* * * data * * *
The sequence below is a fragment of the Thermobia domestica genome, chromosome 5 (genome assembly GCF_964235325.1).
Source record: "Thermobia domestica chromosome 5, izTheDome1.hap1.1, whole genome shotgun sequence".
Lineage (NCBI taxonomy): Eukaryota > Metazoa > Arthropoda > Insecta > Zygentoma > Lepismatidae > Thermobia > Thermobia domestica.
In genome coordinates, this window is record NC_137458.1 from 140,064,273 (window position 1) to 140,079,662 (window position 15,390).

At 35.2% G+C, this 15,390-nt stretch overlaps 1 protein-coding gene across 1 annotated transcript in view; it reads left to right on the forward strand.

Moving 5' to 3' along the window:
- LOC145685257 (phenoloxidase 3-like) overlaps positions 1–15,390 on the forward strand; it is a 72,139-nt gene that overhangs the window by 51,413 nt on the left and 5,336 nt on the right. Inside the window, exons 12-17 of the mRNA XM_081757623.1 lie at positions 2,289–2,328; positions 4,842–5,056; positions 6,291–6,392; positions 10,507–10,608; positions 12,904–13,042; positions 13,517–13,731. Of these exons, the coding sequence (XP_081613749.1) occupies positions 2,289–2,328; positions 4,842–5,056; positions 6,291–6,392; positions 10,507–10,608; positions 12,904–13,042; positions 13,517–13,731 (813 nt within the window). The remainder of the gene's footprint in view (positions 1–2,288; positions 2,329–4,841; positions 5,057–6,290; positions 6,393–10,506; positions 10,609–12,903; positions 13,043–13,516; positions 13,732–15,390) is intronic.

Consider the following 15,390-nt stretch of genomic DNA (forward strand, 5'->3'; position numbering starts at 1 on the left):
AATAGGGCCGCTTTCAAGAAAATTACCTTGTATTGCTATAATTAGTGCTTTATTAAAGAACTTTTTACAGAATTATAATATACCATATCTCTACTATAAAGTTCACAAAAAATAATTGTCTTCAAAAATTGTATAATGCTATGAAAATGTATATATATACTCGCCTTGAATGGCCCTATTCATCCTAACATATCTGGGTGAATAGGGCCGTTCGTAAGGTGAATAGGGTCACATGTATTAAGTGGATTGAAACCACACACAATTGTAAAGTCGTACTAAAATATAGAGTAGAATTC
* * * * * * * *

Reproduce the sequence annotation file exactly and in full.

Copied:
The sequence below is a fragment of the Thermobia domestica genome, chromosome 5 (genome assembly GCF_964235325.1).
Source record: "Thermobia domestica chromosome 5, izTheDome1.hap1.1, whole genome shotgun sequence".
Lineage (NCBI taxonomy): Eukaryota > Metazoa > Arthropoda > Insecta > Zygentoma > Lepismatidae > Thermobia > Thermobia domestica.
In genome coordinates, this window is record NC_137458.1 from 140,064,273 (window position 1) to 140,079,662 (window position 15,390).

At 35.2% G+C, this 15,390-nt stretch overlaps 1 protein-coding gene across 1 annotated transcript in view; it reads left to right on the forward strand.

Moving 5' to 3' along the window:
- LOC145685257 (phenoloxidase 3-like) overlaps positions 1–15,390 on the forward strand; it is a 72,139-nt gene that overhangs the window by 51,413 nt on the left and 5,336 nt on the right. Inside the window, exons 12-17 of the mRNA XM_081757623.1 lie at positions 2,289–2,328; positions 4,842–5,056; positions 6,291–6,392; positions 10,507–10,608; positions 12,904–13,042; positions 13,517–13,731. Of these exons, the coding sequence (XP_081613749.1) occupies positions 2,289–2,328; positions 4,842–5,056; positions 6,291–6,392; positions 10,507–10,608; positions 12,904–13,042; positions 13,517–13,731 (813 nt within the window). The remainder of the gene's footprint in view (positions 1–2,288; positions 2,329–4,841; positions 5,057–6,290; positions 6,393–10,506; positions 10,609–12,903; positions 13,043–13,516; positions 13,732–15,390) is intronic.

Consider the following 15,390-nt stretch of genomic DNA (forward strand, 5'->3'; position numbering starts at 1 on the left):
AATAGGGCCGCTTTCAAGAAAATTACCTTGTATTGCTATAATTAGTGCTTTATTAAAGAACTTTTTACAGAATTATAATATACCATATCTCTACTATAAAGTTCACAAAAAATAATTGTCTTCAAAAATTGTATAATGCTATGAAAATGTATATATATACTCGCCTTGAATGGCCCTATTCATCCTAACATATCTGGGTGAATAGGGCCGTTCGTAAGGTGAATAGGGTCACATGTATTAAGTGGATTGAAACCACACACAATTGTAAAGTCGTACTAAAATATAGAGTAGAATTC